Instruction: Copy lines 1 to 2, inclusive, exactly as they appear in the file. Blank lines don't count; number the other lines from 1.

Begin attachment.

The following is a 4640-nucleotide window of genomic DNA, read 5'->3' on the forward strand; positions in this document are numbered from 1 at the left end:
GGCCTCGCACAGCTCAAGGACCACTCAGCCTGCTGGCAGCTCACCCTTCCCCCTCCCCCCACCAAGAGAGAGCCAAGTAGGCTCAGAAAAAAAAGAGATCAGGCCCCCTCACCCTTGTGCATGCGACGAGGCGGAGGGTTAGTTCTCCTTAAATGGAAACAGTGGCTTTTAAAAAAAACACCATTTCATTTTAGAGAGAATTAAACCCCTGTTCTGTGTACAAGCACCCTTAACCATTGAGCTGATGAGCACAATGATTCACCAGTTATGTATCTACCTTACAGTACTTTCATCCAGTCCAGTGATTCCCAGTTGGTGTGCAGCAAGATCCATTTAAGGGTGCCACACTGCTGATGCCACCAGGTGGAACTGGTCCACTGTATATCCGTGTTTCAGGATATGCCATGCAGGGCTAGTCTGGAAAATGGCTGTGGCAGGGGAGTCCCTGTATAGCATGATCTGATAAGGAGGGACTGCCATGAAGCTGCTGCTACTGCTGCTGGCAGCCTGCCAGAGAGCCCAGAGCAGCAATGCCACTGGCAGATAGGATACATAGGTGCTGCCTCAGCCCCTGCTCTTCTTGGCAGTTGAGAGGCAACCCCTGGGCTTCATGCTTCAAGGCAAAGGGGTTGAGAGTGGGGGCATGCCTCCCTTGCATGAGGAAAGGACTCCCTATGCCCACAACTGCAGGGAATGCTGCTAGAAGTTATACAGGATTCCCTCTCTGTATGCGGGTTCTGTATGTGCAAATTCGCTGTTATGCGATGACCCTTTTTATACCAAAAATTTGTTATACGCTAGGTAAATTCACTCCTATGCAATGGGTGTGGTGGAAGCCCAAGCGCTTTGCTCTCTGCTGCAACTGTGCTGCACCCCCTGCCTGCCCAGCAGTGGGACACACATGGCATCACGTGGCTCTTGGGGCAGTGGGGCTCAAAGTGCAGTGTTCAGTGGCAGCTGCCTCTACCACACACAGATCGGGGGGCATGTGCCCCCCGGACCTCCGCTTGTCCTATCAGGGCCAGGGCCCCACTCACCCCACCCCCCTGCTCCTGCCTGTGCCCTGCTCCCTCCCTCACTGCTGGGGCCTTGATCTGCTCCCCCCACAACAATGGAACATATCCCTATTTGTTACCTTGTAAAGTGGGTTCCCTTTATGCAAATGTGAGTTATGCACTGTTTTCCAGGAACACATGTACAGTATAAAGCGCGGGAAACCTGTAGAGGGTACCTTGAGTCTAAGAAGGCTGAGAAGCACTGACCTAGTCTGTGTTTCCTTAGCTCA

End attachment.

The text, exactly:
The following is a 4640-nucleotide window of genomic DNA, read 5'->3' on the forward strand; positions in this document are numbered from 1 at the left end:
GGCCTCGCACAGCTCAAGGACCACTCAGCCTGCTGGCAGCTCACCCTTCCCCCTCCCCCCACCAAGAGAGAGCCAAGTAGGCTCAGAAAAAAAAGAGATCAGGCCCCCTCACCCTTGTGCATGCGACGAGGCGGAGGGTTAGTTCTCCTTAAATGGAAACAGTGGCTTTTAAAAAAAACACCATTTCATTTTAGAGAGAATTAAACCCCTGTTCTGTGTACAAGCACCCTTAACCATTGAGCTGATGAGCACAATGATTCACCAGTTATGTATCTACCTTACAGTACTTTCATCCAGTCCAGTGATTCCCAGTTGGTGTGCAGCAAGATCCATTTAAGGGTGCCACACTGCTGATGCCACCAGGTGGAACTGGTCCACTGTATATCCGTGTTTCAGGATATGCCATGCAGGGCTAGTCTGGAAAATGGCTGTGGCAGGGGAGTCCCTGTATAGCATGATCTGATAAGGAGGGACTGCCATGAAGCTGCTGCTACTGCTGCTGGCAGCCTGCCAGAGAGCCCAGAGCAGCAATGCCACTGGCAGATAGGATACATAGGTGCTGCCTCAGCCCCTGCTCTTCTTGGCAGTTGAGAGGCAACCCCTGGGCTTCATGCTTCAAGGCAAAGGGGTTGAGAGTGGGGGCATGCCTCCCTTGCATGAGGAAAGGACTCCCTATGCCCACAACTGCAGGGAATGCTGCTAGAAGTTATACAGGATTCCCTCTCTGTATGCGGGTTCTGTATGTGCAAATTCGCTGTTATGCGATGACCCTTTTTATACCAAAAATTTGTTATACGCTAGGTAAATTCACTCCTATGCAATGGGTGTGGTGGAAGCCCAAGCGCTTTGCTCTCTGCTGCAACTGTGCTGCACCCCCTGCCTGCCCAGCAGTGGGACACACATGGCATCACGTGGCTCTTGGGGCAGTGGGGCTCAAAGTGCAGTGTTCAGTGGCAGCTGCCTCTACCACACACAGATCGGGGGGCATGTGCCCCCCGGACCTCCGCTTGTCCTATCAGGGCCAGGGCCCCACTCACCCCACCCCCCTGCTCCTGCCTGTGCCCTGCTCCCTCCCTCACTGCTGGGGCCTTGATCTGCTCCCCCCACAACAATGGAACATATCCCTATTTGTTACCTTGTAAAGTGGGTTCCCTTTATGCAAATGTGAGTTATGCACTGTTTTCCAGGAACACATGTACAGTATAAAGCGCGGGAAACCTGTAGAGGGTACCTTGAGTCTAAGAAGGCTGAGAAGCACTGACCTAGTCTGTGTTTCCTTAGCTCA